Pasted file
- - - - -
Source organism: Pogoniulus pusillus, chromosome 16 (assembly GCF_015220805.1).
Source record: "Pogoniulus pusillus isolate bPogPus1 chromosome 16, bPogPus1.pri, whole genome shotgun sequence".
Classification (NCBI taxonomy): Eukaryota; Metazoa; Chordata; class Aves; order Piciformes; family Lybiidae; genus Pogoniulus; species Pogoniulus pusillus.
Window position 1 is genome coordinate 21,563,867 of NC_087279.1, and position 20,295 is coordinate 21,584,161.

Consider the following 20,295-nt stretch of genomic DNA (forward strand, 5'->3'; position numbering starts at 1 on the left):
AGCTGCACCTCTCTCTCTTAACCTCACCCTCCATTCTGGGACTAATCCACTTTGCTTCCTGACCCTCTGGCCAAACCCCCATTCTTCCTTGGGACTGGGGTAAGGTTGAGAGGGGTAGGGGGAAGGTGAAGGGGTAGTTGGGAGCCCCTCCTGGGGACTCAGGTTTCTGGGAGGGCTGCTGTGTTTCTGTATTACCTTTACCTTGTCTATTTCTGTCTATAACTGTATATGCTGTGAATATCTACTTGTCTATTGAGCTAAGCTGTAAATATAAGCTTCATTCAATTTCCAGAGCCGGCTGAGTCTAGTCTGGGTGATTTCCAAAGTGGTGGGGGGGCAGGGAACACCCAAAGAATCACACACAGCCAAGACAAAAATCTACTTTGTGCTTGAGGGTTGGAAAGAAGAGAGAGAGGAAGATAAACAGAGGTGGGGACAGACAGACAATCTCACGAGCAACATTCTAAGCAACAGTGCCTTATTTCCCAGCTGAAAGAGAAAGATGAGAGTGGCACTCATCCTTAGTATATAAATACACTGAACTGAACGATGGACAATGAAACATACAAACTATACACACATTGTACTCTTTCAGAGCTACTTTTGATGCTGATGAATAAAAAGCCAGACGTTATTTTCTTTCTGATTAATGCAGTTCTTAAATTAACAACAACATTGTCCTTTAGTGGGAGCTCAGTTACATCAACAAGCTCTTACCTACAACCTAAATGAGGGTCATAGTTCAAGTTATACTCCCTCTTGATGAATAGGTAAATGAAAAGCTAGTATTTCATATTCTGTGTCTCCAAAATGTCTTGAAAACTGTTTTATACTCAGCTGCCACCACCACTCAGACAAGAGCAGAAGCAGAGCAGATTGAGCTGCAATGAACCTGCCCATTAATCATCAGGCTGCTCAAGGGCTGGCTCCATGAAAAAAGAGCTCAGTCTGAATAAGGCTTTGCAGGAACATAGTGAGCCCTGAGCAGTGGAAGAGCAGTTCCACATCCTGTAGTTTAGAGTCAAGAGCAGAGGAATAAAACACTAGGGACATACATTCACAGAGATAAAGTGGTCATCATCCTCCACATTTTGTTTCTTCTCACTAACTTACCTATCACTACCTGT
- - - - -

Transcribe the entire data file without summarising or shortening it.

Source organism: Pogoniulus pusillus, chromosome 16 (assembly GCF_015220805.1).
Source record: "Pogoniulus pusillus isolate bPogPus1 chromosome 16, bPogPus1.pri, whole genome shotgun sequence".
Classification (NCBI taxonomy): Eukaryota; Metazoa; Chordata; class Aves; order Piciformes; family Lybiidae; genus Pogoniulus; species Pogoniulus pusillus.
Window position 1 is genome coordinate 21,563,867 of NC_087279.1, and position 20,295 is coordinate 21,584,161.

Consider the following 20,295-nt stretch of genomic DNA (forward strand, 5'->3'; position numbering starts at 1 on the left):
AGCTGCACCTCTCTCTCTTAACCTCACCCTCCATTCTGGGACTAATCCACTTTGCTTCCTGACCCTCTGGCCAAACCCCCATTCTTCCTTGGGACTGGGGTAAGGTTGAGAGGGGTAGGGGGAAGGTGAAGGGGTAGTTGGGAGCCCCTCCTGGGGACTCAGGTTTCTGGGAGGGCTGCTGTGTTTCTGTATTACCTTTACCTTGTCTATTTCTGTCTATAACTGTATATGCTGTGAATATCTACTTGTCTATTGAGCTAAGCTGTAAATATAAGCTTCATTCAATTTCCAGAGCCGGCTGAGTCTAGTCTGGGTGATTTCCAAAGTGGTGGGGGGGCAGGGAACACCCAAAGAATCACACACAGCCAAGACAAAAATCTACTTTGTGCTTGAGGGTTGGAAAGAAGAGAGAGAGGAAGATAAACAGAGGTGGGGACAGACAGACAATCTCACGAGCAACATTCTAAGCAACAGTGCCTTATTTCCCAGCTGAAAGAGAAAGATGAGAGTGGCACTCATCCTTAGTATATAAATACACTGAACTGAACGATGGACAATGAAACATACAAACTATACACACATTGTACTCTTTCAGAGCTACTTTTGATGCTGATGAATAAAAAGCCAGACGTTATTTTCTTTCTGATTAATGCAGTTCTTAAATTAACAACAACATTGTCCTTTAGTGGGAGCTCAGTTACATCAACAAGCTCTTACCTACAACCTAAATGAGGGTCATAGTTCAAGTTATACTCCCTCTTGATGAATAGGTAAATGAAAAGCTAGTATTTCATATTCTGTGTCTCCAAAATGTCTTGAAAACTGTTTTATACTCAGCTGCCACCACCACTCAGACAAGAGCAGAAGCAGAGCAGATTGAGCTGCAATGAACCTGCCCATTAATCATCAGGCTGCTCAAGGGCTGGCTCCATGAAAAAAGAGCTCAGTCTGAATAAGGCTTTGCAGGAACATAGTGAGCCCTGAGCAGTGGAAGAGCAGTTCCACATCCTGTAGTTTAGAGTCAAGAGCAGAGGAATAAAACACTAGGGACATACATTCACAGAGATAAAGTGGTCATCATCCTCCACATTTTGTTTCTTCTCACTAACTTACCTATCACTACCTGT